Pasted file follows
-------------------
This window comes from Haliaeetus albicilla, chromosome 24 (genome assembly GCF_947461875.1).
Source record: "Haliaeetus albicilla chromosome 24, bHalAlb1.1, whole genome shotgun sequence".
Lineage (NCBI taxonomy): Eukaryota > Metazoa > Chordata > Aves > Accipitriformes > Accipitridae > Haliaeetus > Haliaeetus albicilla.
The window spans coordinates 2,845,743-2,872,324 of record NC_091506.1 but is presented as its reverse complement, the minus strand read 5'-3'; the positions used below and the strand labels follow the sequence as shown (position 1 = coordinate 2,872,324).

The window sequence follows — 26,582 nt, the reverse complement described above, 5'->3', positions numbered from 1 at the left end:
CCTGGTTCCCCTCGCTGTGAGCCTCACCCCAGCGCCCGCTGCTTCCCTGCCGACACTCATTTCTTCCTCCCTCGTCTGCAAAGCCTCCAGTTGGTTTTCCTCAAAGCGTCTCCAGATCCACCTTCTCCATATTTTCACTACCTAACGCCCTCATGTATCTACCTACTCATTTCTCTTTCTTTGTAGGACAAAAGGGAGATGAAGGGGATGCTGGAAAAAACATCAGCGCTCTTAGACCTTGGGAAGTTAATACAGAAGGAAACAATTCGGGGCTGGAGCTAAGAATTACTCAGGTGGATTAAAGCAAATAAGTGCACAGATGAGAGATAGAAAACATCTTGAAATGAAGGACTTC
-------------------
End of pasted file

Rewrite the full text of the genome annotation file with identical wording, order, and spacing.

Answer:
This window comes from Haliaeetus albicilla, chromosome 24 (genome assembly GCF_947461875.1).
Source record: "Haliaeetus albicilla chromosome 24, bHalAlb1.1, whole genome shotgun sequence".
Lineage (NCBI taxonomy): Eukaryota > Metazoa > Chordata > Aves > Accipitriformes > Accipitridae > Haliaeetus > Haliaeetus albicilla.
The window spans coordinates 2,845,743-2,872,324 of record NC_091506.1 but is presented as its reverse complement, the minus strand read 5'-3'; the positions used below and the strand labels follow the sequence as shown (position 1 = coordinate 2,872,324).

The window sequence follows — 26,582 nt, the reverse complement described above, 5'->3', positions numbered from 1 at the left end:
CCTGGTTCCCCTCGCTGTGAGCCTCACCCCAGCGCCCGCTGCTTCCCTGCCGACACTCATTTCTTCCTCCCTCGTCTGCAAAGCCTCCAGTTGGTTTTCCTCAAAGCGTCTCCAGATCCACCTTCTCCATATTTTCACTACCTAACGCCCTCATGTATCTACCTACTCATTTCTCTTTCTTTGTAGGACAAAAGGGAGATGAAGGGGATGCTGGAAAAAACATCAGCGCTCTTAGACCTTGGGAAGTTAATACAGAAGGAAACAATTCGGGGCTGGAGCTAAGAATTACTCAGGTGGATTAAAGCAAATAAGTGCACAGATGAGAGATAGAAAACATCTTGAAATGAAGGACTTC